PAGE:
Longer run time by randhbarker Sub-Lieutenant   Posted: 1 month ago
I am using 1 12v lead acid battery in my sea queen with a brushless motor. It’s only giving me about 15 minutes on the water. The boat will get up and go for a few minutes but after that I can have the throttle wide open but the speed has gone. Can I link more than 1 battery together to give me a greater voltage which I believe a brushless motor can cope with. If so which batteries should I use and should I wire in series or parallel? I await your thoughts Thanks

LED Tug Mast Navigation Lights by RNinMunich Fleet Admiral!   Posted: 2 months ago
Hi Pete, many thanks, good work 👍 Just one question; What was the battery voltage? GF about to drag me out to the Shopping Mall 🤔 so more this evening. Cheers, Doug 😎

Spektrum, new, useless... by Haverlock Fleet Admiral!   Posted: 2 months ago
At the risk of sounding as though I work for the company the Taranis also has telemetry. One can monitor battery voltage in the model via the transmitter. There are a load of other options including variometer and airspeed. https://www.t9hobbysport.com/rc-gear/frsky-smart-port-sensor... However on the downside I do have to say its not the simplest beast to master since its so flexible you have to set EVERYTHING up. From the get go you have to decide which function is on which stick and where it is in the sequence to the receiver. Then things get complicated.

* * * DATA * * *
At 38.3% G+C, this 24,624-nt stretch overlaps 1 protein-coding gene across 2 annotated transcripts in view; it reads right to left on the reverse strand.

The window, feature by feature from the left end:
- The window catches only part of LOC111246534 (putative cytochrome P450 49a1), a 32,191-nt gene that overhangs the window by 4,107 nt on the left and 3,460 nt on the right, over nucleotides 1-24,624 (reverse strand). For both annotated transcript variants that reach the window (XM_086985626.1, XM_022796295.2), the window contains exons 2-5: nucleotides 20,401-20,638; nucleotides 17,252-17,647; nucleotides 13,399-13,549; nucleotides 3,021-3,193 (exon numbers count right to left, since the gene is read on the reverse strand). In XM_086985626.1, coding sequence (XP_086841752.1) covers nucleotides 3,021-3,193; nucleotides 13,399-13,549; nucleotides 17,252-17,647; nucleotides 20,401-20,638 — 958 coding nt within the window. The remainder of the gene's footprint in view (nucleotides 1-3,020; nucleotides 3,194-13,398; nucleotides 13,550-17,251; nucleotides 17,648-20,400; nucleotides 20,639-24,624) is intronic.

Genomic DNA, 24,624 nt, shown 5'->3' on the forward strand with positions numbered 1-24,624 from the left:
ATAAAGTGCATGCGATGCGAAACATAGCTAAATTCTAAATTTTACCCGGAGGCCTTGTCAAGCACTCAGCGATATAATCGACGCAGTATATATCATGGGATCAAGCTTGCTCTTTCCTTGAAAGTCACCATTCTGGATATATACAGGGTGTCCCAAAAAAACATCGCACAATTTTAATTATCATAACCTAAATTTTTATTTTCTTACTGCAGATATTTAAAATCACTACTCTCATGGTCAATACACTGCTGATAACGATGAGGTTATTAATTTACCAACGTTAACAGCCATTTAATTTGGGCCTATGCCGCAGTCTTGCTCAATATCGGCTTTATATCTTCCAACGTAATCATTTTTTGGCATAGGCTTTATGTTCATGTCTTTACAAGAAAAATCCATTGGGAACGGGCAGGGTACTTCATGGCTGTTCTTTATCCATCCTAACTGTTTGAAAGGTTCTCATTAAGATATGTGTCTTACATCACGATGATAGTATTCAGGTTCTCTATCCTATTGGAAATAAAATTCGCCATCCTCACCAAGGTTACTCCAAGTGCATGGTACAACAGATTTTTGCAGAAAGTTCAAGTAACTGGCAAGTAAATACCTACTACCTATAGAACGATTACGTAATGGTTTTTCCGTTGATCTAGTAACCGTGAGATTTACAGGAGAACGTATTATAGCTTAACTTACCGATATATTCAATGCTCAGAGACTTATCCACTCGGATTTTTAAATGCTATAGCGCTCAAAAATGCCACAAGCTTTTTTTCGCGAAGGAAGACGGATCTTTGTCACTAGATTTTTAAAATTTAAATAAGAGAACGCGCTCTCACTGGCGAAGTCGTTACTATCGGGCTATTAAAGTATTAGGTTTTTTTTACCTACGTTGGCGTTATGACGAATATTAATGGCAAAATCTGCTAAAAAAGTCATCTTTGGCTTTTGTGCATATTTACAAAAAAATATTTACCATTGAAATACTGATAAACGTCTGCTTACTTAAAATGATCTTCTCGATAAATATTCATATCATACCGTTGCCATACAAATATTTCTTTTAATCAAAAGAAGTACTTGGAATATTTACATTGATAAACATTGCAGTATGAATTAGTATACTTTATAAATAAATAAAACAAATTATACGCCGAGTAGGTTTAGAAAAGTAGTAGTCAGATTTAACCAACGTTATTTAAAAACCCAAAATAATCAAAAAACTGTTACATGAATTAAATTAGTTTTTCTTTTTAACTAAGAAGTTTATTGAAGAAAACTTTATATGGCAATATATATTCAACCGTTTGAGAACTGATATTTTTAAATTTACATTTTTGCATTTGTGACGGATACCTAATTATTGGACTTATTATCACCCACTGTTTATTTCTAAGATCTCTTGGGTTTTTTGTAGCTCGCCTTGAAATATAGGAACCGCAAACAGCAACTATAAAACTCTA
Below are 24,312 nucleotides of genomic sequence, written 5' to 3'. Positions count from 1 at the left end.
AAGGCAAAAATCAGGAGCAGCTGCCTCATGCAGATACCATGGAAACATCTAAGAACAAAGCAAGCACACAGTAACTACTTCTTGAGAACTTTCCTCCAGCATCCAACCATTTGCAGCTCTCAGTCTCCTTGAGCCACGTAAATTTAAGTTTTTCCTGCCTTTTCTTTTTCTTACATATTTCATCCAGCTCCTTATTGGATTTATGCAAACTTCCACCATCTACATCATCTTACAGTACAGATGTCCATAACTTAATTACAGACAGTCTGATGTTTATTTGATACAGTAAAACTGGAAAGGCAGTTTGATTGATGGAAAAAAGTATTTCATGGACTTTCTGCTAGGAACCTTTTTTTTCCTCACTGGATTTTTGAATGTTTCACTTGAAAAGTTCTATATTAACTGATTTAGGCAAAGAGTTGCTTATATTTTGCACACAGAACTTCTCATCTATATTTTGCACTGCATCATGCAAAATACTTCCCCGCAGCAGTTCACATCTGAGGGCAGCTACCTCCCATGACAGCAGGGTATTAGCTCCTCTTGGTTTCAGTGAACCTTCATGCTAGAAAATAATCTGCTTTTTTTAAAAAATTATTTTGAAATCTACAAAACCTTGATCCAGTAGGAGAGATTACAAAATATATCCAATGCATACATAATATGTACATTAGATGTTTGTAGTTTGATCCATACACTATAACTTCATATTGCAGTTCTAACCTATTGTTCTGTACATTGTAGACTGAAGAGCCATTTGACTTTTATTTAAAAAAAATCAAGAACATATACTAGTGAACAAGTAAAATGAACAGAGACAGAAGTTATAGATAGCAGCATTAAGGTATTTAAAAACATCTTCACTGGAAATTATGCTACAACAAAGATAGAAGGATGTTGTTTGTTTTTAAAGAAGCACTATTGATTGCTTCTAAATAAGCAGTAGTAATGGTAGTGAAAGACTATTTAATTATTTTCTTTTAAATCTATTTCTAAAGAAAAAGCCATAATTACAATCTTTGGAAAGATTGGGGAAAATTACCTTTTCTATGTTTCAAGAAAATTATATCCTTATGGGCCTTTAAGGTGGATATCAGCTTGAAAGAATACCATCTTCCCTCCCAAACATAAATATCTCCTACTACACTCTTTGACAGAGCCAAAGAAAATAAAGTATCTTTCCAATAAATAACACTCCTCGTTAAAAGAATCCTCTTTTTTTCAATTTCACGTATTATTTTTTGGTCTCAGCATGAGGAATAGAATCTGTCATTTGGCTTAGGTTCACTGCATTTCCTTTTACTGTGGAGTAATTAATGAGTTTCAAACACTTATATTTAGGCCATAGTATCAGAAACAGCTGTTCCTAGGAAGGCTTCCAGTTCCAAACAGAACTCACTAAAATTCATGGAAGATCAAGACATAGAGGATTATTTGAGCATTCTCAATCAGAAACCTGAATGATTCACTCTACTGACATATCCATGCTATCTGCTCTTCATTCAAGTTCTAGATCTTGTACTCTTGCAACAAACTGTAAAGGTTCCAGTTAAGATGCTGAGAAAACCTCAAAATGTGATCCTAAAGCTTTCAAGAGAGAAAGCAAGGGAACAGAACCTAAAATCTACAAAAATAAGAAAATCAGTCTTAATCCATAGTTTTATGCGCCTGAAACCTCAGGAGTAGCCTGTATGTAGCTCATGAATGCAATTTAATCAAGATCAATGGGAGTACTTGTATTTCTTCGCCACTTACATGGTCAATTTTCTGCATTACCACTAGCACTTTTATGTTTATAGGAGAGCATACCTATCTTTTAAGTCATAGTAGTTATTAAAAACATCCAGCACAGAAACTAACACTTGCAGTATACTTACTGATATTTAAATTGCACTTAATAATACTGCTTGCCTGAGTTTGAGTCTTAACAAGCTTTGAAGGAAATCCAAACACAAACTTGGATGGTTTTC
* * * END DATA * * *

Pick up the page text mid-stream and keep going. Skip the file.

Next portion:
Seeing the light by MouldBuilder Commander   Posted: 2 months ago
Evening Doug. I have made up a couple of circuits. They both work well. I have fitted the variable resistor to your design and it works really well. The circuit components are as follows. R1=200k variable. R2= 4k7 resistor. Chip= 7555 CMOS. Capacitor after R2=10uf. Capacitor at pin 5 = 10uf. Single blue LED is 20mA with a 180r resistor. Battery voltage 6V. I have some strange results. The variable resistor works well but strangely, if I disconnect the capacitor at pin five, there is no effect to the flashing light at all. It still works well. There is also no effect if I increase or decrease the value. I am happy with the results but would like to increase the on time a little. Please can you tell me which component should be altered and whether the value rises or falls. Thanks for your help.😉